[Letter] Preferential procurement only benefits vested interests

Trade, industry & competition minister Ebrahim Patel’s contention that the “government’s preferential procurement policies, which favour local, historically disadvantaged manufacturers in securing state contracts to redress apartheid-era inequalities, have contributed to stemming deindustrialisation,” misses the fact that these same policies favour political influence, stifle competition and steadily decrease industries’ global competitiveness (“Minister defends preferential procurement amid declining industrial capacity”, January 3).

The country’s manufacturing, mining and construction sectors’ contributions to the economy — and job creation — have steadily declined over the years. Preferential procurement policies tend to skew towards benefiting those with the necessary political connections and influence.

The effects of such policies on the vast majority of the country’s state-owned entities have been clearly documented. Such policies do not work, either in theory or practice, to capacitate meaningful economic growth and substantive job creation.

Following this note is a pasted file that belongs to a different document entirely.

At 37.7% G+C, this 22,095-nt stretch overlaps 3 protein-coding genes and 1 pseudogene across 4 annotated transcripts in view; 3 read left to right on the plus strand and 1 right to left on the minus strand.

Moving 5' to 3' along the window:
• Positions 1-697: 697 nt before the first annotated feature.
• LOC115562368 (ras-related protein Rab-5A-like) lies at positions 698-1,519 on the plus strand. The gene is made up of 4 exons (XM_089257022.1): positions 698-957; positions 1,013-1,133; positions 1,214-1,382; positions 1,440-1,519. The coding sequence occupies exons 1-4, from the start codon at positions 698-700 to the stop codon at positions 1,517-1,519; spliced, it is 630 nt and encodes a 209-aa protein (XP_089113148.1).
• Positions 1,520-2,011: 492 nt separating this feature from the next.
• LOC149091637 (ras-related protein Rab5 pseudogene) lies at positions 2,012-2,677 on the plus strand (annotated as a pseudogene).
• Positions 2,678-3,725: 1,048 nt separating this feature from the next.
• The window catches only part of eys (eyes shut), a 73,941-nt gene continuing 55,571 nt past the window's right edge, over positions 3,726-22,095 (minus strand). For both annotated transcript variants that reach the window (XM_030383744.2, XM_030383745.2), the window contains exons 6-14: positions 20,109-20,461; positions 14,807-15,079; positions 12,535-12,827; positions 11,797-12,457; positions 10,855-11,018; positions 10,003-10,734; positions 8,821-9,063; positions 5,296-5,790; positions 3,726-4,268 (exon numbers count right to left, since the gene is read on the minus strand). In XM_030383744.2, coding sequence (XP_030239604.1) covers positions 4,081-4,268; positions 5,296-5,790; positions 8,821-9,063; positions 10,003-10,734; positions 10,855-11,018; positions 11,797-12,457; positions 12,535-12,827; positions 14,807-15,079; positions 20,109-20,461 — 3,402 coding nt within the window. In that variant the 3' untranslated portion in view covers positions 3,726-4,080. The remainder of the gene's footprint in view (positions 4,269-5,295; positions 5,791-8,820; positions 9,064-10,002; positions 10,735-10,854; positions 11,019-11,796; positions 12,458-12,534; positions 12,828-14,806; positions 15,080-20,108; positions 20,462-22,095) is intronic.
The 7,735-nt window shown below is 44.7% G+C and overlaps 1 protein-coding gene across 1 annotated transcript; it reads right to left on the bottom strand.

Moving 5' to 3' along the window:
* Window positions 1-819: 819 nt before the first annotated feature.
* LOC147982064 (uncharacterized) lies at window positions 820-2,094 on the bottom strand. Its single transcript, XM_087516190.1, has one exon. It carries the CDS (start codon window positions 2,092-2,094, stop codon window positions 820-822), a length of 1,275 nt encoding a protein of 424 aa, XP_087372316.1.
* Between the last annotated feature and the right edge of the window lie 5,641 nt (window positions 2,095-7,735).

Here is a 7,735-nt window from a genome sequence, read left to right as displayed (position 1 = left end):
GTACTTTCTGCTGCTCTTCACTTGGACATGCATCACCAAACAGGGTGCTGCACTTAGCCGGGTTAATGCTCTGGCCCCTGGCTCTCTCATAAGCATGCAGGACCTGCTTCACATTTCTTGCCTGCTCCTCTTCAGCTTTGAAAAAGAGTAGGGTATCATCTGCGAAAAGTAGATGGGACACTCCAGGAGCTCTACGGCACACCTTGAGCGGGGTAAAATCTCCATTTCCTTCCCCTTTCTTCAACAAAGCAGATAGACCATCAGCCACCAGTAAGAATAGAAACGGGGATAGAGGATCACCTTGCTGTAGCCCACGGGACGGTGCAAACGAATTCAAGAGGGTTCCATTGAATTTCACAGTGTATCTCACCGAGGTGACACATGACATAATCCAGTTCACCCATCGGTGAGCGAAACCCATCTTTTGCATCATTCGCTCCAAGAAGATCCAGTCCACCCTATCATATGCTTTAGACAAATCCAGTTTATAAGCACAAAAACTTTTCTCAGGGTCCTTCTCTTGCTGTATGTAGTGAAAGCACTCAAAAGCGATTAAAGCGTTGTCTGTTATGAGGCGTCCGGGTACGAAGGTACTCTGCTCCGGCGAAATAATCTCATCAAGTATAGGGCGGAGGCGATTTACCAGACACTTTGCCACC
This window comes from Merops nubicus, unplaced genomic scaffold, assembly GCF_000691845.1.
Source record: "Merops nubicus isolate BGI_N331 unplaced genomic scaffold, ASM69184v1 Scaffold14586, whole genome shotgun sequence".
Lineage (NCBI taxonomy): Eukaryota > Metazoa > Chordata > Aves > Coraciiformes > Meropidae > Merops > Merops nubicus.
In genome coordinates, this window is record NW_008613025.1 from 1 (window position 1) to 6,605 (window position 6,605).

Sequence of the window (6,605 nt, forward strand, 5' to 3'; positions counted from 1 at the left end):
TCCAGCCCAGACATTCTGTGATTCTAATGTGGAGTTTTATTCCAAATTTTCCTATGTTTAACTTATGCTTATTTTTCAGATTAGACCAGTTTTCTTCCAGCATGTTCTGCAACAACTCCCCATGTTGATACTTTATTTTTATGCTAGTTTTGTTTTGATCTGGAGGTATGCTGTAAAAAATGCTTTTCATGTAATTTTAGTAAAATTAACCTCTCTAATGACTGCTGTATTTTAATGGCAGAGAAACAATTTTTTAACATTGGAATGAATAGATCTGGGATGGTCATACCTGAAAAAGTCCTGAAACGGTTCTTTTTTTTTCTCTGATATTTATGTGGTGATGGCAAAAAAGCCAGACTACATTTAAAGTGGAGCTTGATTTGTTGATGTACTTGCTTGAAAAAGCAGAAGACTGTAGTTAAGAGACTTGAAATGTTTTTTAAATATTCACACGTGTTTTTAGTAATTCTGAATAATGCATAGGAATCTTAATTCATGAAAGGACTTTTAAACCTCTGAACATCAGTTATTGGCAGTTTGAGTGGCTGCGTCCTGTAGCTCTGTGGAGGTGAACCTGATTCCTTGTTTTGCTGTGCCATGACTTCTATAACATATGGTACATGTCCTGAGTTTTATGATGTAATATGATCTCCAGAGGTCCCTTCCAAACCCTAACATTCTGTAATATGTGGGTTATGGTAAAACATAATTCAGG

Inevitably, vested interests win out; only they have the connections and inside track to influence governmental decisions around spending, contracts, subsidies and agreements. Once in the room, the barriers to market entry behind them are raised ever higher, ensuring they are protected both from market forces and the consequences of their own bad decisions.

Businesses that would flounder and even fail in a competitive market are protected, at the overall cost of building truly competitive industries. Down the line, consumers are saddled with costlier materials, components, goods, and services.

In the SA context preferential procurement does nothing to address the supply-side drivers of higher business operating costs, such as inconsistent electricity supply, failing logistics infrastructure, high crime rates and corruption. All the subsidies in the world cannot compensate for all the costs that are imposed on businesses in this country; costs caused by the government’s ideological and policy choices over many years.

Preferential procurement tinkers at the margins, presents a veneer of transformation and leaves the underlying drivers of low economic growth and high unemployment unaddressed. It is one thing to believe a government is the most appropriate agent of growth, with politicians and bureaucrats endowed with the knowledge necessary to choose winners and losers, to know which companies and products should be protected and which should be left by the wayside.

It is another issue entirely to look at SA’s growth and employment record over the last 20 years and not critically question the policies that have thus far been implemented.

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